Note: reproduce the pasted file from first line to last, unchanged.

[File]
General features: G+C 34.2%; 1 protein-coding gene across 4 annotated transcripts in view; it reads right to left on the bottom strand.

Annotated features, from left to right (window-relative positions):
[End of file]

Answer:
General features: G+C 34.2%; 1 protein-coding gene across 4 annotated transcripts in view; it reads right to left on the bottom strand.

Annotated features, from left to right (window-relative positions):